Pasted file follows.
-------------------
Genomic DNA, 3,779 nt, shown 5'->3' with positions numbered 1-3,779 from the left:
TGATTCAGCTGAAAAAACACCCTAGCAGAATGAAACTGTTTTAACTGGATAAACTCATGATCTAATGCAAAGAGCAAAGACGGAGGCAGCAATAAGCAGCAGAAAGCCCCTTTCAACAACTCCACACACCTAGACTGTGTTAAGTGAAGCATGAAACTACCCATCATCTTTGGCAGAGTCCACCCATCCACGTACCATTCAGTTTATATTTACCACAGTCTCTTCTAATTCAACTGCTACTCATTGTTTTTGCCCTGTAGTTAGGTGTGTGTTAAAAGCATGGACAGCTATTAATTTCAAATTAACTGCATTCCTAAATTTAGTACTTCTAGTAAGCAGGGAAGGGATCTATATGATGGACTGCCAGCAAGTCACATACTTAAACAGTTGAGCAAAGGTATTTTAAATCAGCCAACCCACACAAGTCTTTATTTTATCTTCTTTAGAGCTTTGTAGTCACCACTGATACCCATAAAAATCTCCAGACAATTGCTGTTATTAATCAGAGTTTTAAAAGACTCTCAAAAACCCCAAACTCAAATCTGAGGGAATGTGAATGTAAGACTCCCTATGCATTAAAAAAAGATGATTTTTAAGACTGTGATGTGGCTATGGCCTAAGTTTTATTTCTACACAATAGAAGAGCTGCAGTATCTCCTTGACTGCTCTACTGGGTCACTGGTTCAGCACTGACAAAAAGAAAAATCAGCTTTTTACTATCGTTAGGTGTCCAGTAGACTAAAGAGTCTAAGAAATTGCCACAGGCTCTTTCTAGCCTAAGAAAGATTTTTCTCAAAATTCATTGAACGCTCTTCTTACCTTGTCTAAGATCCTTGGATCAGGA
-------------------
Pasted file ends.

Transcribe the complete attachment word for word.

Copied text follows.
Genomic DNA, 3,779 nt, shown 5'->3' with positions numbered 1-3,779 from the left:
TGATTCAGCTGAAAAAACACCCTAGCAGAATGAAACTGTTTTAACTGGATAAACTCATGATCTAATGCAAAGAGCAAAGACGGAGGCAGCAATAAGCAGCAGAAAGCCCCTTTCAACAACTCCACACACCTAGACTGTGTTAAGTGAAGCATGAAACTACCCATCATCTTTGGCAGAGTCCACCCATCCACGTACCATTCAGTTTATATTTACCACAGTCTCTTCTAATTCAACTGCTACTCATTGTTTTTGCCCTGTAGTTAGGTGTGTGTTAAAAGCATGGACAGCTATTAATTTCAAATTAACTGCATTCCTAAATTTAGTACTTCTAGTAAGCAGGGAAGGGATCTATATGATGGACTGCCAGCAAGTCACATACTTAAACAGTTGAGCAAAGGTATTTTAAATCAGCCAACCCACACAAGTCTTTATTTTATCTTCTTTAGAGCTTTGTAGTCACCACTGATACCCATAAAAATCTCCAGACAATTGCTGTTATTAATCAGAGTTTTAAAAGACTCTCAAAAACCCCAAACTCAAATCTGAGGGAATGTGAATGTAAGACTCCCTATGCATTAAAAAAAGATGATTTTTAAGACTGTGATGTGGCTATGGCCTAAGTTTTATTTCTACACAATAGAAGAGCTGCAGTATCTCCTTGACTGCTCTACTGGGTCACTGGTTCAGCACTGACAAAAAGAAAAATCAGCTTTTTACTATCGTTAGGTGTCCAGTAGACTAAAGAGTCTAAGAAATTGCCACAGGCTCTTTCTAGCCTAAGAAAGATTTTTCTCAAAATTCATTGAACGCTCTTCTTACCTTGTCTAAGATCCTTGGATCAGGA